into a hospice and we need to look at how we provide services in other places

with the team that we’ve got,” Dr Stevenson added.

“We’ve got an opportunity now to improve and adapt our offer, so I don’t think

it’s something that we’ll be looking to stop.”

“Another new addition to the hospice offer has been acupuncture for symptom

management for both in-patients and outpatients with more staff currently

being trained up so the service can expand in the future.”

Jenny Wilson

Deputy CEO and Head of Clinical Services

Newly-refurbished adult rooms

Housekeepers Kerry Monkhouse (L)

and Sharon Scott



Renovations improve offer

for patients and families

A major renovation has taken place to part of our adult inpatient

unit helping make the ward even more welcoming

and fit for purpose for local people and their families.

The renovation has seen the conversion of a large four-bedded

room into two high-specification en-suite rooms meaning

enhanced privacy and dignity for patients and their visitors as

well as helping to improve infection control.

The new-look rooms are light, calming and airy and contain

large bespoke bathrooms and ceiling hoists, meaning staff

can care for people with complex needs in a comfortable and

homely environment.

Jenny Wilson, Head of Clinical Services and deputy CEO,

explains why the renovation was so important to the hospice’s

offering: “The four-bed communal room has been difficult

to use during the COVID-19 pandemic due to the required

infection control measures, but it also did not afford the

privacy many families seek and need at end of life.

“The changes we’ve had made will make a real difference

to the people we look after and help us continue to offer

high-quality care, love and support to those with life-limiting

illnesses from north Cumbria.”

As well as being kitted out with the latest equipment for patient

care, the newly created rooms also boast interactive televisions

with internet access and direct access to the hospice’s beautiful

courtyard garden where birdsong from Hammond’s Pond can be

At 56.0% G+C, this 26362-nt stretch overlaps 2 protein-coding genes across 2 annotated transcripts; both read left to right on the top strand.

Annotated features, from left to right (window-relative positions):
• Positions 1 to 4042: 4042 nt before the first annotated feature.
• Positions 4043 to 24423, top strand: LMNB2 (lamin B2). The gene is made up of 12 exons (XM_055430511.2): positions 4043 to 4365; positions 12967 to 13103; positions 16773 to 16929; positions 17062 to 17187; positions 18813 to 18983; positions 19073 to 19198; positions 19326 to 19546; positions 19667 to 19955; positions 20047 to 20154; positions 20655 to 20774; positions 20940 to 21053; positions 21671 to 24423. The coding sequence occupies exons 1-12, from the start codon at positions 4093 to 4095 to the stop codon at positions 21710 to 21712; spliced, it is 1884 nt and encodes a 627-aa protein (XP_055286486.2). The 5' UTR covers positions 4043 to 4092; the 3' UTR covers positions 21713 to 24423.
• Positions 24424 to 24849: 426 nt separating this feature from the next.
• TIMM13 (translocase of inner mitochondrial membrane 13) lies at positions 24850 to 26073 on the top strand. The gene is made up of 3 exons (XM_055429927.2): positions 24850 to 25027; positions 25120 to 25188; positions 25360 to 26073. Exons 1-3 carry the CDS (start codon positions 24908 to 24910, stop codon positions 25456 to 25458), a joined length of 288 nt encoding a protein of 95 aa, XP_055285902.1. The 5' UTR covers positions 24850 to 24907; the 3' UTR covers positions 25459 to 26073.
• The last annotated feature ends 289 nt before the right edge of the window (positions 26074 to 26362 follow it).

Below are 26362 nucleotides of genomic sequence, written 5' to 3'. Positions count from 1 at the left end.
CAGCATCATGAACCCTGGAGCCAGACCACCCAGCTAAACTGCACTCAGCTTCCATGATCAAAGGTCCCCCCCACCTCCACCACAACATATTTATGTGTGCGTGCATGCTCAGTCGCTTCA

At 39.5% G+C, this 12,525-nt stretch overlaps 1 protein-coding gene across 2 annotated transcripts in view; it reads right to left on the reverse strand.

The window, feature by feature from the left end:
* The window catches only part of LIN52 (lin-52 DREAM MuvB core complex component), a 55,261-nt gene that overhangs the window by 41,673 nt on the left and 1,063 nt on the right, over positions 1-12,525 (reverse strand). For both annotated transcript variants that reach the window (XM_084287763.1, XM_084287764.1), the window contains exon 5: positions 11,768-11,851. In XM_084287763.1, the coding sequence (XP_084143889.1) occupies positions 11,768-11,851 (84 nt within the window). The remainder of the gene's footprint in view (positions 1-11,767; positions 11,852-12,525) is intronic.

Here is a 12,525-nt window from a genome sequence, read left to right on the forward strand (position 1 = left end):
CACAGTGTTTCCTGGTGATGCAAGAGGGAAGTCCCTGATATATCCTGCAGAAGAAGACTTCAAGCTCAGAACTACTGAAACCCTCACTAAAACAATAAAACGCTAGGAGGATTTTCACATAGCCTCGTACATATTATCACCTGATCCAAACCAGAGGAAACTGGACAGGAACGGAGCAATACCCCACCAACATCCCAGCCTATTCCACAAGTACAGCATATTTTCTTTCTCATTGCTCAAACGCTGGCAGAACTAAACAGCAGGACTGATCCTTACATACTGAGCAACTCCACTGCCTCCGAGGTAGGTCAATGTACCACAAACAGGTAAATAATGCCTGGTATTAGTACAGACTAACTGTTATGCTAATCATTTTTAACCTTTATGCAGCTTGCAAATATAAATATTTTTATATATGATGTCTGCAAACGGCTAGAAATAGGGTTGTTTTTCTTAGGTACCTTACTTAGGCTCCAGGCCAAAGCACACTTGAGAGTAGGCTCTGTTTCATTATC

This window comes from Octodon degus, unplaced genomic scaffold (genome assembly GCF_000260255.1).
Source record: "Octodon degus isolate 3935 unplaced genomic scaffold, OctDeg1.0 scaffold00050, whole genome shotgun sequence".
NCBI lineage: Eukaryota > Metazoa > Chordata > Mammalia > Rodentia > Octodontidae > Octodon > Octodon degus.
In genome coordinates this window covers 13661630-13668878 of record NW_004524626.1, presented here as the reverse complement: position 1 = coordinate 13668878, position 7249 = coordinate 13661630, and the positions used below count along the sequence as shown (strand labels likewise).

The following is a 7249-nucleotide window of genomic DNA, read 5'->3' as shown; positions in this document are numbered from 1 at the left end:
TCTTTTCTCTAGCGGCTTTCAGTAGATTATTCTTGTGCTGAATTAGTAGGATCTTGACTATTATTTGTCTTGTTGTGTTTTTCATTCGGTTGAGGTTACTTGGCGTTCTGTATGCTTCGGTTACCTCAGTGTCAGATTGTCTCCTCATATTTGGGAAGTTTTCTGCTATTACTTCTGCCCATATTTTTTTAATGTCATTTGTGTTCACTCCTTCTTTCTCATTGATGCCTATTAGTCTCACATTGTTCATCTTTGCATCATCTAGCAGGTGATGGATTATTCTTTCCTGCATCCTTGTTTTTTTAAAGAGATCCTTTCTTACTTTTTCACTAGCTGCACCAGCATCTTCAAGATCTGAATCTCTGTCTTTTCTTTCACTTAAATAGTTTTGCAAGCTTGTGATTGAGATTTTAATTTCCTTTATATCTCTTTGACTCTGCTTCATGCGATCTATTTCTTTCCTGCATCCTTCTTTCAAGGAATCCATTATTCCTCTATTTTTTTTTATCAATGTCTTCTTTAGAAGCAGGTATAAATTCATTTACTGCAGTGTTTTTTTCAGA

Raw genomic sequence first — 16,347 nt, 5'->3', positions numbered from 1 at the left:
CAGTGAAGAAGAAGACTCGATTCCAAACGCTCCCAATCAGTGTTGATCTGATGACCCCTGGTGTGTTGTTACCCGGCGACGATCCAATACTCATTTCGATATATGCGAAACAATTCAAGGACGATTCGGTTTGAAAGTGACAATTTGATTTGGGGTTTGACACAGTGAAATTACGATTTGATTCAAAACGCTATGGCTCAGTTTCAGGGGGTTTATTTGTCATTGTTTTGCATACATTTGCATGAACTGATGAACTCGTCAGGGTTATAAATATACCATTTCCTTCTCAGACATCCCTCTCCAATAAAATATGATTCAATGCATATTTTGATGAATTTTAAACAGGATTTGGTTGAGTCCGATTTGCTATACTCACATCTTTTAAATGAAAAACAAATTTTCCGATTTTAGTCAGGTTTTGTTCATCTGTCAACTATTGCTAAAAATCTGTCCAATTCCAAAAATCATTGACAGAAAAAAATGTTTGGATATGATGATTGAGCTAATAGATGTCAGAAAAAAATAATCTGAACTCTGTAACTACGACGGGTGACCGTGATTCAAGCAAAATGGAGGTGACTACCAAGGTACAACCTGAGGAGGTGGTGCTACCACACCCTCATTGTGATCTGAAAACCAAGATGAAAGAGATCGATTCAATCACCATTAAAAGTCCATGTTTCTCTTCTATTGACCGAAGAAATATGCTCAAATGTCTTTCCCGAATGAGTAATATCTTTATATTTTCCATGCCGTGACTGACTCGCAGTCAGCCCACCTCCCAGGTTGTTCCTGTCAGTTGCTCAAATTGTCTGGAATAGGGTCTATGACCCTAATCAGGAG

heard frequently.

The renovations, which were carried out by Carlisle-based

Cubby Construction and designed by Architects Plus, come at

an exciting time for the hospice with other projects aimed at

improving the experience for patients and their loved ones in the


Jenny adds: “The renovation of the rooms reflects the

ongoing investment the charity is making in both its

buildings and staff to ensure we are here and able to

provide our community with the highest quality, safe and

compassionate care for the next 30 years. Much of this

investment is only possible due to the generous gifts local

people have left in their Wills and we’re touched those

supporters remember the hospice and our patients needs in

this way.”

Jigsaw reopens

for 24/7 care

Shannon Simpson

Jigsaw, the only children’s hospice in Cumbria, has reopened

for service 24 hours a day, seven days a week.

Our incredible staff offer support for babies, children and young

people living with a life-limiting illness, as well as their families,

from all corners of the county and beyond.

The reopening comes in part thanks to a successful recruitment

drive which has brought more fantastic staff to work at the

hospice and leadership being able to adapt processes to work

safely alongside the continuing threat of Covid-19.

During the height of the Covid-19 pandemic Jigsaw had been

operating on a reduced basis within the building as staff looked

to help keep the children and their families who attend as safe as

possible. This meant a reduction in regular respite visits, but end

of life care was maintained. However, staff were able to increase

the amount of support calls they offered to families as a way of

assisting people remotely.

Even before the pandemic, the Jigsaw unit had not been able

to open 24/7, primarily due to staffing challenges, so the recent

reopening has come as a welcome boost for all the Jigsaw


Kate Allison, Team Lead at Jigsaw, said: “Covid has been terrible

for the majority of families, but in particular it’s been a real

challenge for families who have children with life-limiting

illnesses. So, we’re really happy that we can get back to

providing a regular pattern of support for children and their

families which we know will make a huge difference.”

One of those new recruits is Shannon Simpson, from Penrith,

who has joined Jigsaw after working at the Royal Preston

Hospital and training as a children’s nurse at Alder Hey Hospital

in Liverpool.

“At Jigsaw you can really be involved in a patient’s care and

give that one-to-one attention you might not be able to in

other settings,” she said.